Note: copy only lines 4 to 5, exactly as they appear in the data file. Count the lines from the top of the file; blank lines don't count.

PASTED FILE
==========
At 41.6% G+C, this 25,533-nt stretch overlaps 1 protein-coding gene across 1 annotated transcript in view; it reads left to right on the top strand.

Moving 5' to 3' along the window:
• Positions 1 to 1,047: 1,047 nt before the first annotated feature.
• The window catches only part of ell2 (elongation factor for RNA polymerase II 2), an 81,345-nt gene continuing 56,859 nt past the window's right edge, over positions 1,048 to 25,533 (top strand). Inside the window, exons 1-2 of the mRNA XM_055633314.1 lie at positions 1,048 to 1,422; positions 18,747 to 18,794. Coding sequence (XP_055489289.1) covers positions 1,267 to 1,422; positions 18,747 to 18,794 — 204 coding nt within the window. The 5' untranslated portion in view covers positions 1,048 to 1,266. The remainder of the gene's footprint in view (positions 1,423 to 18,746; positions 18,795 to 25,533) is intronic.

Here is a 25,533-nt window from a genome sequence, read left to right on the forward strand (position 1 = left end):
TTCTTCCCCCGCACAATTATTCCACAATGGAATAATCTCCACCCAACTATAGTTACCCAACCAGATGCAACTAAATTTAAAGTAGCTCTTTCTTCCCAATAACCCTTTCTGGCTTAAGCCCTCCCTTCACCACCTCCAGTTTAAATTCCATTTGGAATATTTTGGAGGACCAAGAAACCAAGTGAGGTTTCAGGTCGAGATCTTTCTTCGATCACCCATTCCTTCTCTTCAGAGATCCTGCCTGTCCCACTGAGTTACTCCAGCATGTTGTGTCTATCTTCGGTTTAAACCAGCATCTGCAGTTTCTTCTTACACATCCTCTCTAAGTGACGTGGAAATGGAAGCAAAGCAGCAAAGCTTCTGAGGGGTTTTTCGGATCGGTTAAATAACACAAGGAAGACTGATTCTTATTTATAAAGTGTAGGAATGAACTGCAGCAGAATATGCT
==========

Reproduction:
• The window catches only part of ell2 (elongation factor for RNA polymerase II 2), an 81,345-nt gene continuing 56,859 nt past the window's right edge, over positions 1,048 to 25,533 (top strand). Inside the window, exons 1-2 of the mRNA XM_055633314.1 lie at positions 1,048 to 1,422; positions 18,747 to 18,794. Coding sequence (XP_055489289.1) covers positions 1,267 to 1,422; positions 18,747 to 18,794 — 204 coding nt within the window. The 5' untranslated portion in view covers positions 1,048 to 1,266. The remainder of the gene's footprint in view (positions 1,423 to 18,746; positions 18,795 to 25,533) is intronic.

Here is a 25,533-nt window from a genome sequence, read left to right on the forward strand (position 1 = left end):